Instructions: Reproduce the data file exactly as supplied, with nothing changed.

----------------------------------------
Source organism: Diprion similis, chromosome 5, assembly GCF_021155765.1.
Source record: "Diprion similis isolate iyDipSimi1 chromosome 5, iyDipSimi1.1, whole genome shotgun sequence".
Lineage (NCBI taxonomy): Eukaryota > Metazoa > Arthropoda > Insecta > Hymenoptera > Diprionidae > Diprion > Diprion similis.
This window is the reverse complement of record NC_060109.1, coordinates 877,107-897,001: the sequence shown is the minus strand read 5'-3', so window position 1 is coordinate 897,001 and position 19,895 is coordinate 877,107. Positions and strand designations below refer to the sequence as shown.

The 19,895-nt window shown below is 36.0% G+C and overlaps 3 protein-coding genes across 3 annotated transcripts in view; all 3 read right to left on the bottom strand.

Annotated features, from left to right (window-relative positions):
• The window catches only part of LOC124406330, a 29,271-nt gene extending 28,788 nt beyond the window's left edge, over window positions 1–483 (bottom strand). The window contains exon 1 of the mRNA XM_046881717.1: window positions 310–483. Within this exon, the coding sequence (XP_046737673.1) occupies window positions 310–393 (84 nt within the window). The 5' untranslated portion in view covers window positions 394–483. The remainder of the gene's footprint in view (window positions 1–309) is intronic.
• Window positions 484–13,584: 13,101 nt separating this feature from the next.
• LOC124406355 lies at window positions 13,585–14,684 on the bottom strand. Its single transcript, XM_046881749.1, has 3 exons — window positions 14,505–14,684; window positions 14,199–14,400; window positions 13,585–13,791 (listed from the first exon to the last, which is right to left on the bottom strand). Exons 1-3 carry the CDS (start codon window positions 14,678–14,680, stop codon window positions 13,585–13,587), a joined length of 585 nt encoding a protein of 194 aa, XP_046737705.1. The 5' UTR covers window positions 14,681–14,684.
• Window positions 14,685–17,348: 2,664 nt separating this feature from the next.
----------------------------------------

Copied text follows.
Source organism: Diprion similis, chromosome 5, assembly GCF_021155765.1.
Source record: "Diprion similis isolate iyDipSimi1 chromosome 5, iyDipSimi1.1, whole genome shotgun sequence".
Lineage (NCBI taxonomy): Eukaryota > Metazoa > Arthropoda > Insecta > Hymenoptera > Diprionidae > Diprion > Diprion similis.
This window is the reverse complement of record NC_060109.1, coordinates 877,107-897,001: the sequence shown is the minus strand read 5'-3', so window position 1 is coordinate 897,001 and position 19,895 is coordinate 877,107. Positions and strand designations below refer to the sequence as shown.

The 19,895-nt window shown below is 36.0% G+C and overlaps 3 protein-coding genes across 3 annotated transcripts in view; all 3 read right to left on the bottom strand.

Annotated features, from left to right (window-relative positions):
• The window catches only part of LOC124406330, a 29,271-nt gene extending 28,788 nt beyond the window's left edge, over window positions 1–483 (bottom strand). The window contains exon 1 of the mRNA XM_046881717.1: window positions 310–483. Within this exon, the coding sequence (XP_046737673.1) occupies window positions 310–393 (84 nt within the window). The 5' untranslated portion in view covers window positions 394–483. The remainder of the gene's footprint in view (window positions 1–309) is intronic.
• Window positions 484–13,584: 13,101 nt separating this feature from the next.
• LOC124406355 lies at window positions 13,585–14,684 on the bottom strand. Its single transcript, XM_046881749.1, has 3 exons — window positions 14,505–14,684; window positions 14,199–14,400; window positions 13,585–13,791 (listed from the first exon to the last, which is right to left on the bottom strand). Exons 1-3 carry the CDS (start codon window positions 14,678–14,680, stop codon window positions 13,585–13,587), a joined length of 585 nt encoding a protein of 194 aa, XP_046737705.1. The 5' UTR covers window positions 14,681–14,684.
• Window positions 14,685–17,348: 2,664 nt separating this feature from the next.